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MESH Takes it Personal

Originally Published on

These days — with so much of the business of printing done via email correspondence, PDF proofs, file uploads to ftp servers, followed by packages of printed materials showing up at the reception desk via express courier — it’s easy to lose sight of the integral role that the people who regularly service the customers play in making the process run smoothly and the results everything you’d hoped for. When Baton Rouge Printing (BRP) sought to create a marketing campaign reemphasizing the importance of personal relationships in a digital world, MESH understood exactly where they were coming from.

Being longtime BRP customers ourselves, we know firsthand how essential our own customer service representative is to bringing MESH’s print projects to life and ultimately ensuring that our clients are happy campers when the finished product is delivered.

As the centerpiece of the campaign’s creative strategy, our concept involved taking the idea of a personal business relationship, or quality “face time,” to an entirely new level of engagement. Beginning with bold, line-art style illustrations, we depicted each of the principal BRP customer contacts, including company president Kevin Bankston, in grand fashion, creating large-scale 19” x 27” posters emphasizing their respective visages in a fun, almost pop art context. The individual personalities of each salesperson were reflected in the colorful graphics, type treatments, and the humorously descriptive biography copy unique to each. Our unanimous selection for the campaign’s overarching tagline? “It’s Personal!”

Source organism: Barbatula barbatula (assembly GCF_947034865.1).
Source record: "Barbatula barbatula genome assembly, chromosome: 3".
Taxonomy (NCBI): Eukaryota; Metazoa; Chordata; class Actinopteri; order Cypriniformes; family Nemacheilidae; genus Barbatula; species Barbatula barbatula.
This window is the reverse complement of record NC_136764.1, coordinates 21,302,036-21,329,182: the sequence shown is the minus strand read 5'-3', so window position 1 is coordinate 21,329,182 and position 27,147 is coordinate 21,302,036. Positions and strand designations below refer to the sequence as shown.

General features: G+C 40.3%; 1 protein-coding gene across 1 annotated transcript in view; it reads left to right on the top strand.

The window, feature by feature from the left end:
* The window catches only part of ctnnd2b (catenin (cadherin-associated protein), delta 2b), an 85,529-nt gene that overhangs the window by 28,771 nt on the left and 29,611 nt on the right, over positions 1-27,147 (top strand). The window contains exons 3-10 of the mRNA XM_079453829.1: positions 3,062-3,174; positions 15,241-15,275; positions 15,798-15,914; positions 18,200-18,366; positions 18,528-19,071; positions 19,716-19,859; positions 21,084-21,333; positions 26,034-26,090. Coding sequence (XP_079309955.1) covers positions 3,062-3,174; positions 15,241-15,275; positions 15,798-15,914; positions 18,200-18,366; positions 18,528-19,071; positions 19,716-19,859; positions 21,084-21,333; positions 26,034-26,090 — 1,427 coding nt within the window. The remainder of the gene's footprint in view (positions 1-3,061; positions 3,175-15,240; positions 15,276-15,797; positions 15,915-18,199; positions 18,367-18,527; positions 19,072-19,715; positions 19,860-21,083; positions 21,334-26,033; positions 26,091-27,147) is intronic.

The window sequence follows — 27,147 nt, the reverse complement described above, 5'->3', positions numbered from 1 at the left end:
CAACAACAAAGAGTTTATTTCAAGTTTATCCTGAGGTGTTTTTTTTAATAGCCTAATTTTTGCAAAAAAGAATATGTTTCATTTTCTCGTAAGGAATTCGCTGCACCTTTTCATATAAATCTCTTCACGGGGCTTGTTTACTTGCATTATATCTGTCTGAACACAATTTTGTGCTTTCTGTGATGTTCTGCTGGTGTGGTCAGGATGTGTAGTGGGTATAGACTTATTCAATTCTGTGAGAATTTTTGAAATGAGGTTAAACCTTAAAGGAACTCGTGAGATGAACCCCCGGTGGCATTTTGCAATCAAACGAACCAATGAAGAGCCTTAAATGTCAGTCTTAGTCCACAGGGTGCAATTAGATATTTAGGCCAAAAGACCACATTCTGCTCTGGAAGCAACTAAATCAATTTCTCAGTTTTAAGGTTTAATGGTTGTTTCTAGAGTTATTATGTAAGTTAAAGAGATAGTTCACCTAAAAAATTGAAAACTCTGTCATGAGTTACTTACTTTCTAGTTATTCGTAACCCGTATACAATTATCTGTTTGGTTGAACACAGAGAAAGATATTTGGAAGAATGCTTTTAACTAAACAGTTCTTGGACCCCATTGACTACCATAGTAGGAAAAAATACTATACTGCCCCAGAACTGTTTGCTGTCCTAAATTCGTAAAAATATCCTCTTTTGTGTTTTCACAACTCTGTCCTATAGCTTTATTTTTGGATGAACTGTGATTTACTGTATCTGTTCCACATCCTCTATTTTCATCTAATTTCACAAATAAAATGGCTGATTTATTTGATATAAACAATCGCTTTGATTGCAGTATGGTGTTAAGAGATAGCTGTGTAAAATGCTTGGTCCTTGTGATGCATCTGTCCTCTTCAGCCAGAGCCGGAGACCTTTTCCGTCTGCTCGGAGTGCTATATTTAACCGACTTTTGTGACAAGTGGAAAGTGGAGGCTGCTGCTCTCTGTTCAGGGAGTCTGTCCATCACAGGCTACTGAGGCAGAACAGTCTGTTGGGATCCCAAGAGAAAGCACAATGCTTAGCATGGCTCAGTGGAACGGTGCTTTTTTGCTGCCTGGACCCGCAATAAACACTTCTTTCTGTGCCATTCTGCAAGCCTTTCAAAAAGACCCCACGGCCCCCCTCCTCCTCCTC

In addition, Baton Rouge Printing aimed to show potential clients and current customers alike that in a world where websites and streaming video capture viewer attention, the printed page can still be an extremely engaging and interesting medium. In order to do this, they gave us wide latitude in designing the pieces, allowing us to creatively utilize alternative inks, spot varnishes and custom die cuts.

The posters were subsequently mailed out to BRP business prospects along with letters of introduction and additional capabilities / services information. All in all, it was an effective – and visually entertaining – strategy for getting “a-head” (Please, groan at your leisure) in what is a highly competitive business environment.